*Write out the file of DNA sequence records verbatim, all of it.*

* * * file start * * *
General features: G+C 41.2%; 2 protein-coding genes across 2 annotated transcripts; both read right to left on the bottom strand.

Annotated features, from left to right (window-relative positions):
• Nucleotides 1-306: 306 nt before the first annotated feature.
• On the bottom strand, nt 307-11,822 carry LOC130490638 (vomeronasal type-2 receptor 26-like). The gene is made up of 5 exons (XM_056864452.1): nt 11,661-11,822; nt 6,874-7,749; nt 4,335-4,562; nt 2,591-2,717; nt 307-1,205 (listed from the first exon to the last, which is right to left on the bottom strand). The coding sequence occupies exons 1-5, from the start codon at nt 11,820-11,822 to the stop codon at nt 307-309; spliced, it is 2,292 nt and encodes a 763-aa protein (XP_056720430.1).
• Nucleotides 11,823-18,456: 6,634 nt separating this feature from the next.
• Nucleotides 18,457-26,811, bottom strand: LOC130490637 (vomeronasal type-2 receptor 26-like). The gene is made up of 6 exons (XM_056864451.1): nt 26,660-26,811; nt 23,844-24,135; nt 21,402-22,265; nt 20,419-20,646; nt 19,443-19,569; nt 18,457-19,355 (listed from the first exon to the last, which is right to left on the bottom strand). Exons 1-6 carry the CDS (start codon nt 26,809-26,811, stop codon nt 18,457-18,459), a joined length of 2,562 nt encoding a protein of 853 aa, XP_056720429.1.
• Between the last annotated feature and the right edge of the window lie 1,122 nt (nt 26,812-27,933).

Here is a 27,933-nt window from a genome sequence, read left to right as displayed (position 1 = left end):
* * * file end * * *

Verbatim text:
General features: G+C 41.2%; 2 protein-coding genes across 2 annotated transcripts; both read right to left on the bottom strand.

Annotated features, from left to right (window-relative positions):
• Nucleotides 1-306: 306 nt before the first annotated feature.
• On the bottom strand, nt 307-11,822 carry LOC130490638 (vomeronasal type-2 receptor 26-like). The gene is made up of 5 exons (XM_056864452.1): nt 11,661-11,822; nt 6,874-7,749; nt 4,335-4,562; nt 2,591-2,717; nt 307-1,205 (listed from the first exon to the last, which is right to left on the bottom strand). The coding sequence occupies exons 1-5, from the start codon at nt 11,820-11,822 to the stop codon at nt 307-309; spliced, it is 2,292 nt and encodes a 763-aa protein (XP_056720430.1).
• Nucleotides 11,823-18,456: 6,634 nt separating this feature from the next.
• Nucleotides 18,457-26,811, bottom strand: LOC130490637 (vomeronasal type-2 receptor 26-like). The gene is made up of 6 exons (XM_056864451.1): nt 26,660-26,811; nt 23,844-24,135; nt 21,402-22,265; nt 20,419-20,646; nt 19,443-19,569; nt 18,457-19,355 (listed from the first exon to the last, which is right to left on the bottom strand). Exons 1-6 carry the CDS (start codon nt 26,809-26,811, stop codon nt 18,457-18,459), a joined length of 2,562 nt encoding a protein of 853 aa, XP_056720429.1.
• Between the last annotated feature and the right edge of the window lie 1,122 nt (nt 26,812-27,933).

Here is a 27,933-nt window from a genome sequence, read left to right as displayed (position 1 = left end):